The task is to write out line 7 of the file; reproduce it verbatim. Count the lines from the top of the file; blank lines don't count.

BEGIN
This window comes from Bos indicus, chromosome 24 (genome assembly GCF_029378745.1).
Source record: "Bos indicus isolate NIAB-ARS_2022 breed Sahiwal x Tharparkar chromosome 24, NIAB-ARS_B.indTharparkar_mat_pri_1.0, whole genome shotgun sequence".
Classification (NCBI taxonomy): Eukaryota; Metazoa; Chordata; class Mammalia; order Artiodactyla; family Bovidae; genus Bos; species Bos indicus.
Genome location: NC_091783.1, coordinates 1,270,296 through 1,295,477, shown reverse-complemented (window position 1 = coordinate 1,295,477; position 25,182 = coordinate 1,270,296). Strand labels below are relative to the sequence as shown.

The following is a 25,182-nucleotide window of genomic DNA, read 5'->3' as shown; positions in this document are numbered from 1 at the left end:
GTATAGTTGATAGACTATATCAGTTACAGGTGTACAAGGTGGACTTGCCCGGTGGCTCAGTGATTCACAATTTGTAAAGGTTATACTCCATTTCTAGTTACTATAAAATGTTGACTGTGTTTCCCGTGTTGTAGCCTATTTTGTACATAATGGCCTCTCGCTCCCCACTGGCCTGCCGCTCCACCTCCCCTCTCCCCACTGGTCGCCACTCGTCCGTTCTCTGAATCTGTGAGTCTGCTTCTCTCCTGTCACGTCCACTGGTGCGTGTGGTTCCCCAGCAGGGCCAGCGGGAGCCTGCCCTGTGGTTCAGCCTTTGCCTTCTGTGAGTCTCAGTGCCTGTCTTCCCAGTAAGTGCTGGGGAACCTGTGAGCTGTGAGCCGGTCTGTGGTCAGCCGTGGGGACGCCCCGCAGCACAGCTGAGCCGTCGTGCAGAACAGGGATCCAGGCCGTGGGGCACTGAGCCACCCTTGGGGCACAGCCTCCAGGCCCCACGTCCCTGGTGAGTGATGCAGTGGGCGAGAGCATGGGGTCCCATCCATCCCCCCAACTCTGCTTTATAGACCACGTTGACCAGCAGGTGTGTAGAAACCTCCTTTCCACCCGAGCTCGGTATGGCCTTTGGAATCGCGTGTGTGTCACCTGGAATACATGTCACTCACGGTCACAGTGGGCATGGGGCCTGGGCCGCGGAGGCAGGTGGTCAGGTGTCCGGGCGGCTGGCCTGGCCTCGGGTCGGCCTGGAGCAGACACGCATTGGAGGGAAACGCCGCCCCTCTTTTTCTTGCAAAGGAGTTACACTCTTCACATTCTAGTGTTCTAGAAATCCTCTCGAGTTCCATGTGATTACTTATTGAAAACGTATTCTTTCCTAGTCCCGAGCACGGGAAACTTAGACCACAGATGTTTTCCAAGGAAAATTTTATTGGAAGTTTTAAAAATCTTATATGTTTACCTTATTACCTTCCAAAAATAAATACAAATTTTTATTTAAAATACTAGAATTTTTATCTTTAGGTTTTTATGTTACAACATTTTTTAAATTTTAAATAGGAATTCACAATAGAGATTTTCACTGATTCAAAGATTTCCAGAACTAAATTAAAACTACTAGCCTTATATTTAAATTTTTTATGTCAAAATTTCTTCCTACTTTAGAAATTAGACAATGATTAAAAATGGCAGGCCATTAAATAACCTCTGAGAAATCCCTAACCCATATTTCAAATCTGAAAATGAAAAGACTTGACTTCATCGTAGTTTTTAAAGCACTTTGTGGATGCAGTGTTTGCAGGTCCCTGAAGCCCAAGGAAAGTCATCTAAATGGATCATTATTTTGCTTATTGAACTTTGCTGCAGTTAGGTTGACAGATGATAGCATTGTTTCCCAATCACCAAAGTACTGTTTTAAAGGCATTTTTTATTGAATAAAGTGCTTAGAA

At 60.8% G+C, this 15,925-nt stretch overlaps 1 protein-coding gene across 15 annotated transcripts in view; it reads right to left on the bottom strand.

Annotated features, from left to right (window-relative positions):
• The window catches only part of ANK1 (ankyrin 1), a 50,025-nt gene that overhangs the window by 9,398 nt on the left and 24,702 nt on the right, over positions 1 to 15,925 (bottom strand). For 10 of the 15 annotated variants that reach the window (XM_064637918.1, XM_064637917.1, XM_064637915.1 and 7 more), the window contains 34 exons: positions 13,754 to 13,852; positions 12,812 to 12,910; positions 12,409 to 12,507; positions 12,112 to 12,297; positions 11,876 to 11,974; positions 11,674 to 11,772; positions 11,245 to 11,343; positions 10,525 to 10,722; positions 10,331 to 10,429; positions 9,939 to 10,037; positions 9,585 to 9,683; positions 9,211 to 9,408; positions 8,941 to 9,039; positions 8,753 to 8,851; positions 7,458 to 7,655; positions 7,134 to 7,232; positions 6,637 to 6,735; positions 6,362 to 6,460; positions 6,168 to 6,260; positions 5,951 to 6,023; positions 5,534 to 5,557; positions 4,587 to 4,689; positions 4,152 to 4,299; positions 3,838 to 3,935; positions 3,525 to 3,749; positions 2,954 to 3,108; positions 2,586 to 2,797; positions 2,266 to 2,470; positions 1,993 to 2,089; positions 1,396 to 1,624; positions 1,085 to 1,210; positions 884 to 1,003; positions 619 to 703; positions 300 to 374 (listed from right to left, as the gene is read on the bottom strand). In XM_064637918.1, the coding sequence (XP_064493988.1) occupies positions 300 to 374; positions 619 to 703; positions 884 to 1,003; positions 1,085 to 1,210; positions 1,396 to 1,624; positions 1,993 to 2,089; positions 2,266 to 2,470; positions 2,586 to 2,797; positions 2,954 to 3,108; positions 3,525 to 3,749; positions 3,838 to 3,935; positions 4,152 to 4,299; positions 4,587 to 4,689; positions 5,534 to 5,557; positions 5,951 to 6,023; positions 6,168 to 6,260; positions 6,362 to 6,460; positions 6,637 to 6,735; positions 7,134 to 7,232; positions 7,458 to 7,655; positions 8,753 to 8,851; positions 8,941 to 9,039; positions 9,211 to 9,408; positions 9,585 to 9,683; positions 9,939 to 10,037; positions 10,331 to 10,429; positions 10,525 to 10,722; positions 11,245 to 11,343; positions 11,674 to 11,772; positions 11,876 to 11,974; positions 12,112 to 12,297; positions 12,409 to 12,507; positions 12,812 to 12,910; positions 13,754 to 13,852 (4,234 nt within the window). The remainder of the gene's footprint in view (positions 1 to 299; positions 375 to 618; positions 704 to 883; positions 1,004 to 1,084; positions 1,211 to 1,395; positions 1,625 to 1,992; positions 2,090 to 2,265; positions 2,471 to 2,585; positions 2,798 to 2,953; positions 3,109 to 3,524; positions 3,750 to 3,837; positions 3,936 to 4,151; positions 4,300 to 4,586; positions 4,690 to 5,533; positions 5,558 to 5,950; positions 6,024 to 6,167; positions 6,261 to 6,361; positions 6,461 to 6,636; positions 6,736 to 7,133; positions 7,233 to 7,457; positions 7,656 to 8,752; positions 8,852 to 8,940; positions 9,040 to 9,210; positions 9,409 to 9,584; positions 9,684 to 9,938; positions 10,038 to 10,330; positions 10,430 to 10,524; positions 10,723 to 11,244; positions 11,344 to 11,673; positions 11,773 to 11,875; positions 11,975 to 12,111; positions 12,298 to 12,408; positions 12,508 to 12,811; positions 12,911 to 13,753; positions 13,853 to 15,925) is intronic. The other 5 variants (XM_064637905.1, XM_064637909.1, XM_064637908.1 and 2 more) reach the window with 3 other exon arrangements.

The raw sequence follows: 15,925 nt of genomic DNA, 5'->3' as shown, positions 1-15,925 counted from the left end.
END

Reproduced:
At 60.8% G+C, this 15,925-nt stretch overlaps 1 protein-coding gene across 15 annotated transcripts in view; it reads right to left on the bottom strand.